Over the years that Ching Shih ran the Red Flag Fleet, they terrorized the waters around China. She soon became known as the “Terror of South China.” The government tried their best to take down the ruthless pirates, but they were totally unsuccessful. Ching Shih was so good at what she did, that the Chinese government was at a loss to stop the band of pirates. Finally, she suffered a series of defeats at the hands of the Portuguese Navy, but the Qing imperial government chose to allow her band to keep the wealth gained from piracy, provided she retire in peace. She agreed, and the Chinese government pardoned Ching Shih and her entire fleet…just to get them off the high seas!! To this day, she is believed to be the most notorious, and the most successful pirate in history. Ching Shih died in 1844 in Guangdong, China. She was 69 years old.
As a child, I remember that when we were on a road trip, we would look for a lone tree. We thought it was fun to find a tree that had managed to grow in a place that was so far away from other trees. Of course, before long, we realized that most of these trees that we thought were “lone” trees, had “friends” just over the top of a hill. Every once in a while, however, we found a tree that for all intents and purposes looked like a true “lone” tree. We called it that if we couldn’t see another tree, within our view, but there is a tree that apparently really qualified as a “lone” tree. It was called the Tree of Tenere, and it was located in Niger’s Sahara Desert.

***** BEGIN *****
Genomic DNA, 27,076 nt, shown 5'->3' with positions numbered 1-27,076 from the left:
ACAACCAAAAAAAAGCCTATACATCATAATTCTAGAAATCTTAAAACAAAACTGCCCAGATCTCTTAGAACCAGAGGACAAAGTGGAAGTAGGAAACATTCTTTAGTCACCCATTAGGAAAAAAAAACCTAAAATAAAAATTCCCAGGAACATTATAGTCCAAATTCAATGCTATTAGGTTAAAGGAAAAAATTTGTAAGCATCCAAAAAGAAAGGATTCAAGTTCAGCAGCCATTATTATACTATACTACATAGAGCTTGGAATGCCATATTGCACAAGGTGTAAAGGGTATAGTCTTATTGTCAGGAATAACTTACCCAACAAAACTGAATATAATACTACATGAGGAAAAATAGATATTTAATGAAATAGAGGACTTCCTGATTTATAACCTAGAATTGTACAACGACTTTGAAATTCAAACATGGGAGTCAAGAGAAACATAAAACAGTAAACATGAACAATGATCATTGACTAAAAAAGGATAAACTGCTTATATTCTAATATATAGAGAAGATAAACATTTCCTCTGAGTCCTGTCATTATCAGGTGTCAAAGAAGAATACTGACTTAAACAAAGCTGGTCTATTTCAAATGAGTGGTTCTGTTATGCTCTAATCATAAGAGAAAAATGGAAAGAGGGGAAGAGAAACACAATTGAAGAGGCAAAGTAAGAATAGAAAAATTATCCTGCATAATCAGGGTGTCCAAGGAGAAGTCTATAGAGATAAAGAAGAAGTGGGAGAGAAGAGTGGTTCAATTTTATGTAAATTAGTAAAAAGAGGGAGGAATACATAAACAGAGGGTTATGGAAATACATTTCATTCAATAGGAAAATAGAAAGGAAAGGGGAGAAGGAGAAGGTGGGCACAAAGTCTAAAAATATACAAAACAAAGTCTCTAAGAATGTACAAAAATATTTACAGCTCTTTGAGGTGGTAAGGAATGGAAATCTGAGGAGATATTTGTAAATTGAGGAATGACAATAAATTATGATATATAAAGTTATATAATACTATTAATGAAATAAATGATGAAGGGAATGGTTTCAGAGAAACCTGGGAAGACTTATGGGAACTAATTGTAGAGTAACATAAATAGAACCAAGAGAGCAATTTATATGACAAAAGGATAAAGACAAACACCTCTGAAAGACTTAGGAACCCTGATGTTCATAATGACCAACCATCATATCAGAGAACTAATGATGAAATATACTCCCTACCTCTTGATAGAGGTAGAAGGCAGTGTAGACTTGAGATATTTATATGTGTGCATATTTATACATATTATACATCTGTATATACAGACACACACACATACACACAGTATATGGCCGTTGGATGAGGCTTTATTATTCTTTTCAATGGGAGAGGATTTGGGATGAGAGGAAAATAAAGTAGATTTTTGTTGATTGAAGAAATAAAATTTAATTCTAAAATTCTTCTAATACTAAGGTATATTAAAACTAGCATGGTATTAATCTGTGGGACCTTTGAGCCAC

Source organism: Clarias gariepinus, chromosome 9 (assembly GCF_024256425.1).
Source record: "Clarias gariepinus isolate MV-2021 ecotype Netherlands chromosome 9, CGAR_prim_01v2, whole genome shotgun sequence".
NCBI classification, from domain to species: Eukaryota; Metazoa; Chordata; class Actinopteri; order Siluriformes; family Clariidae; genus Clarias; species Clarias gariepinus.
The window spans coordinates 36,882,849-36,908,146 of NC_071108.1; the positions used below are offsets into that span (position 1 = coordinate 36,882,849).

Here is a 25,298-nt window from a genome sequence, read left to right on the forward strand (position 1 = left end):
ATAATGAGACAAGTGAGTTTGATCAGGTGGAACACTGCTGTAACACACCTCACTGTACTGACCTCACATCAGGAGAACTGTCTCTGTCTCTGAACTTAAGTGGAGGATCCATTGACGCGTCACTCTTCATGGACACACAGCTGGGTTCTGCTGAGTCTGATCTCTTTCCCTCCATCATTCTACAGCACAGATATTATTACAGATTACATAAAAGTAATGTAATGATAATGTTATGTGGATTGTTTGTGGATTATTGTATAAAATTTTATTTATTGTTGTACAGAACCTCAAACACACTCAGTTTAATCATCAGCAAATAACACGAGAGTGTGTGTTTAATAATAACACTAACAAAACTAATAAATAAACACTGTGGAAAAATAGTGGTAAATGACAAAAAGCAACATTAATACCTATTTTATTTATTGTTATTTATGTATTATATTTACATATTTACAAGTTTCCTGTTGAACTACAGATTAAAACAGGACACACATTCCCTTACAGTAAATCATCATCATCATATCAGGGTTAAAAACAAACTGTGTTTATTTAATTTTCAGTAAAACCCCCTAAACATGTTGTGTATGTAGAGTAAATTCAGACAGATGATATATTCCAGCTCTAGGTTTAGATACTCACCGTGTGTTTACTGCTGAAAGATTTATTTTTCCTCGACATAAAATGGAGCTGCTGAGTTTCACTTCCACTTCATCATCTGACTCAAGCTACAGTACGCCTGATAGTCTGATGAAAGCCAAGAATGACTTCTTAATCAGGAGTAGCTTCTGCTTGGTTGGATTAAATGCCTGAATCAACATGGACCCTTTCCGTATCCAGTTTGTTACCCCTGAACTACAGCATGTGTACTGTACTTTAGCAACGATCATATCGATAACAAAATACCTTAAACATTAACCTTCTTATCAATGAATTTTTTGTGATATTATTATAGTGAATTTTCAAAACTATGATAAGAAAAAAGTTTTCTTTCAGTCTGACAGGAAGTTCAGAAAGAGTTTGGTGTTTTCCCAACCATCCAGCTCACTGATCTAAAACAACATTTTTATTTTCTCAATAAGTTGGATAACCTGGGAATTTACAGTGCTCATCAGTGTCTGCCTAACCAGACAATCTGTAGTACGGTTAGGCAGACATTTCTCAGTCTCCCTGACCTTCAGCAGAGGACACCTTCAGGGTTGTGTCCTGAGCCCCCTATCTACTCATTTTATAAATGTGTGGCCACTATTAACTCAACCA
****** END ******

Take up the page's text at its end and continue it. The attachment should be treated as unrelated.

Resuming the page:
The Tree of Tenere was a very old tree. In fact, for roughly three centuries Niger’s Sahara Desert was home to the tree, which was widely believed to be the most isolated tree on the planet. Apparently, this lonely acacia tree was the only tree for 250 miles. The tree was well known and was even used as a much-needed landmark by countless desert caravans for generations. When traveling across the desert, with nothing to use for guidance, it would be easy to get lost. The tree proudly showed the way across, keeping many a traveler from ending up as a casualty of the desert.
One day, the most horrific and truly shocking event happened. The Tree of Tenere got hit by a truck. It was in 1973, and it is assumed that it was a drunk driver who managed to plow into the only object for hundreds of miles while following an old caravan route. There was simply nothing else out there. It almost makes you wonder how the drunk driver (or whoever it was) could have managed to hit that particular spot. It was like hitting a needle in a haystack. Hundreds of miles of desert sand, and one small tree. Nevertheless, hit it they did, and the spindly little tree was snapped in half. Most likely, the drunk driver didn’t even know he had hit anything. Whatever the case may be, the important little, truly “lone” tree was dead. So important had it been that the acacia’s dried trunk is now on display in the Niger National Museum, and a statue memorializing the natural wonder has taken its place in the remote desert. The landmark was too important to lose it. It is said that here is a silver lining though. It is now officially impossible to be accused of bad driving in Niger’s Saraha Desert, because “Hey, at least I didn’t kill that tree.”